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Discussion Starter · #1 · (Edited)
Hi everyone,

Even if we have been told no one came up with a practical DIY hybrid conversion, we're developing a new DIY hybrid kit and would like to get some feedback from you all.

We want to develop a simple, lightweight kit consisting of one motor, 2 to 5 lbs and 6 to 15kW peak, for each rear wheel. Transmission will be via a synchro belt or chain drive.

In its simplest form, we will not even require an electric vacuum pump or steering, the car gas engine will be kept idling as a giant servo :) We will use a driving wheel integrated accelerator, similar to those for the disabled. Therefore price will be the priority for this simplest kit, and the system will work just as a gas saver.

Note that a more complete form of this kit (with electric vaccum pump and electric steering) will also be used to drive purely on electric (city or road capable depending on the selected power of motors) while keeping the gas engine, or to convert a car to pure electric. In this last case, the gearbox, transmission, differential, etc, are no longer necessary. This will liberate further space and weight for the batteries.

How would you like such a system? What are the problems you see? How much would you be willing to pay for the wheel and motor pinions and the motor support?

Thanks

JOT


SUMMARY OF THE THREAD:

A hybrid/EV car DIY system using high power, low weight model airplane electric motors (about 2kg or 5 lbs each), one for each rear wheel. Cost analysis and possible reductions.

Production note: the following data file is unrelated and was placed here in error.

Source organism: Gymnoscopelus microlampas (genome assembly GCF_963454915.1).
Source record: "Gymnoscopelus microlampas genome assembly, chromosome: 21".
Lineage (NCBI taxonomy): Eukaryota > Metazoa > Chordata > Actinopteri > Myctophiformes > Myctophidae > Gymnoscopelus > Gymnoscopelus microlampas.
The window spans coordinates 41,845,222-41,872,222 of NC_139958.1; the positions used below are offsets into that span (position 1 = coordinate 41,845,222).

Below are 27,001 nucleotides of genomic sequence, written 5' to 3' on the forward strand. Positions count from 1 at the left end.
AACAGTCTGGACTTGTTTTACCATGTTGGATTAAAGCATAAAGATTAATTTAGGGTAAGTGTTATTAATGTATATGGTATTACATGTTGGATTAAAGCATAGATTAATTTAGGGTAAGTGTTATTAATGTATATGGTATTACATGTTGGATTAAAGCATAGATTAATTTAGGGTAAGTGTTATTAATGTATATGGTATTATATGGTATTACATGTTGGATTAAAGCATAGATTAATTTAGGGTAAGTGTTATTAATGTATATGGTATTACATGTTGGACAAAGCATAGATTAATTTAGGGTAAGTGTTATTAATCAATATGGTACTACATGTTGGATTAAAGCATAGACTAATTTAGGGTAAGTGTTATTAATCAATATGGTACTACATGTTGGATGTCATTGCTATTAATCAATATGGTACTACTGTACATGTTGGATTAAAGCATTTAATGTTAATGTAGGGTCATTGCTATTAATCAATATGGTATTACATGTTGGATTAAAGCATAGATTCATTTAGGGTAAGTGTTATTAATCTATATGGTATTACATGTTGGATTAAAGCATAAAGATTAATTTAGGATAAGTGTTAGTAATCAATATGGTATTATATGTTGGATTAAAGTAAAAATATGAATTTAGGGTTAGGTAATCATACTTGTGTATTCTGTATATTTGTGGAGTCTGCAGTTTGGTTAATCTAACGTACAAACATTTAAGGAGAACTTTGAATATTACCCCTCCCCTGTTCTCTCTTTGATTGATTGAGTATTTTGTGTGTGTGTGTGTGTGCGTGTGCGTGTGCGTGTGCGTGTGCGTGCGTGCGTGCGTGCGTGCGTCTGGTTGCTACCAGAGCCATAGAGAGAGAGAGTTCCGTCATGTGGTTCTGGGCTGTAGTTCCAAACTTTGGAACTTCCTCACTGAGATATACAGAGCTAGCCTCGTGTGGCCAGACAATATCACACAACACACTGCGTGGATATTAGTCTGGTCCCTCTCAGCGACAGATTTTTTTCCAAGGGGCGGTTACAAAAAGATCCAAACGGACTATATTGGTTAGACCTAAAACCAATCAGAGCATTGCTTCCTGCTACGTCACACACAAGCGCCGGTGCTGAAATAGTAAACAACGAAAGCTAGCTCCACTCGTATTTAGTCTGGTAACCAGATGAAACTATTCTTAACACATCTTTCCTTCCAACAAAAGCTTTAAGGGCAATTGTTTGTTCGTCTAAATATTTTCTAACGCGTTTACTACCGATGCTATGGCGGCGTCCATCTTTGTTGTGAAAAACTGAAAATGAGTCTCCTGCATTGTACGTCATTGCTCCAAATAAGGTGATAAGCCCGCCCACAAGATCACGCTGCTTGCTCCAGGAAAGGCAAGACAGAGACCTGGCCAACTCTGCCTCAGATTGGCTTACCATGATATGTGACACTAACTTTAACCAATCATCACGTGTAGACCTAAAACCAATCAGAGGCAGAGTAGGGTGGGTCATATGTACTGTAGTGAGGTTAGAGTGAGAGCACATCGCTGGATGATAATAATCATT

Motors driving wheels by using a synchro belt or chain drive for each rear wheel, 8 to 1 approx transmission ratio. Integrated freewheel to avoid excessive rpm to the motors. Motor support attached to suspension arm (motors therefore unsuspended weight) or back side of brake discs-drums. A big pinion on the inside of the tim, mounted on a metal saucer with holes for the wheel bolts. Saucer to be installed between the rim and the hub, displacing the wheel only 2-3mm outwards.

30kW SYSTEM

15kw motor......899 EUR.....or about $1,170US times 2......$2,340
controller.........599 EUR.....or about $780 times 2.......$1,560

Let's see....add that up, carry the one........$3,900

A small lithium battery pack of 8kW (good for about 30 miles at about 250 Wh per mile) is about $2,500, weighing about 60kg or about 133lbs.
http://www.thunder-sky.com/products_en.asp
BMS can be about $500.

14kW SYSTEM

You could be using two 7kW motors, for instance. A Peugeot 106 electrique weighs in about 1,100 kg or 2400lbs. It is 21kW peak, BUT there are 30% losses from motor to wheel (single big engine coupled to a complicated transmission). It means the Peugeot could be using a 14.7kW peak motor if only there weren't such big loses. That is, two 7kW direct to the wheels.

The total cost of the hybrid system we are proposing here can be brought down by $3,400 when using the two 7kW motors (good for a 2,400lbs car). These motors are $99 each, their controllers are $129 each